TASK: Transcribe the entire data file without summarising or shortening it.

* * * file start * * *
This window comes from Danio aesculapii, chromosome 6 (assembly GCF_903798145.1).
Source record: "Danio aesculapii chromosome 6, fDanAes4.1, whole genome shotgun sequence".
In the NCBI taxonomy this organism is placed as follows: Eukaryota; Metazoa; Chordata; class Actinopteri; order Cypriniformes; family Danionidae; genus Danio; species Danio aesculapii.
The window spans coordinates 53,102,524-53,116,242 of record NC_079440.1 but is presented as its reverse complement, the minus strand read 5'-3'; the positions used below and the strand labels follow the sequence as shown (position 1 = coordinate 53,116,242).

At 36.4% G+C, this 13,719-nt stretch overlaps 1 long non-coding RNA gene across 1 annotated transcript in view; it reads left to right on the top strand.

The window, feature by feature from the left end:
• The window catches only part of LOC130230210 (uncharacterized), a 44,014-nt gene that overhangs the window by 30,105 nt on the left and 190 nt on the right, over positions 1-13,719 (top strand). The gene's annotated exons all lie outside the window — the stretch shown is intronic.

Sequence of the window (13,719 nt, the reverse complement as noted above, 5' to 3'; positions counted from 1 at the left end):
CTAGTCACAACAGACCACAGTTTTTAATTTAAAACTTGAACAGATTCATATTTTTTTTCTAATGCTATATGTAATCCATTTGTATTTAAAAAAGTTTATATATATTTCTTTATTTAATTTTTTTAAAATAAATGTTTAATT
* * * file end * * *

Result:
This window comes from Danio aesculapii, chromosome 6 (assembly GCF_903798145.1).
Source record: "Danio aesculapii chromosome 6, fDanAes4.1, whole genome shotgun sequence".
In the NCBI taxonomy this organism is placed as follows: Eukaryota; Metazoa; Chordata; class Actinopteri; order Cypriniformes; family Danionidae; genus Danio; species Danio aesculapii.
The window spans coordinates 53,102,524-53,116,242 of record NC_079440.1 but is presented as its reverse complement, the minus strand read 5'-3'; the positions used below and the strand labels follow the sequence as shown (position 1 = coordinate 53,116,242).

At 36.4% G+C, this 13,719-nt stretch overlaps 1 long non-coding RNA gene across 1 annotated transcript in view; it reads left to right on the top strand.

The window, feature by feature from the left end:
• The window catches only part of LOC130230210 (uncharacterized), a 44,014-nt gene that overhangs the window by 30,105 nt on the left and 190 nt on the right, over positions 1-13,719 (top strand). The gene's annotated exons all lie outside the window — the stretch shown is intronic.

Sequence of the window (13,719 nt, the reverse complement as noted above, 5' to 3'; positions counted from 1 at the left end):
CTAGTCACAACAGACCACAGTTTTTAATTTAAAACTTGAACAGATTCATATTTTTTTTCTAATGCTATATGTAATCCATTTGTATTTAAAAAAGTTTATATATATTTCTTTATTTAATTTTTTTAAAATAAATGTTTAATT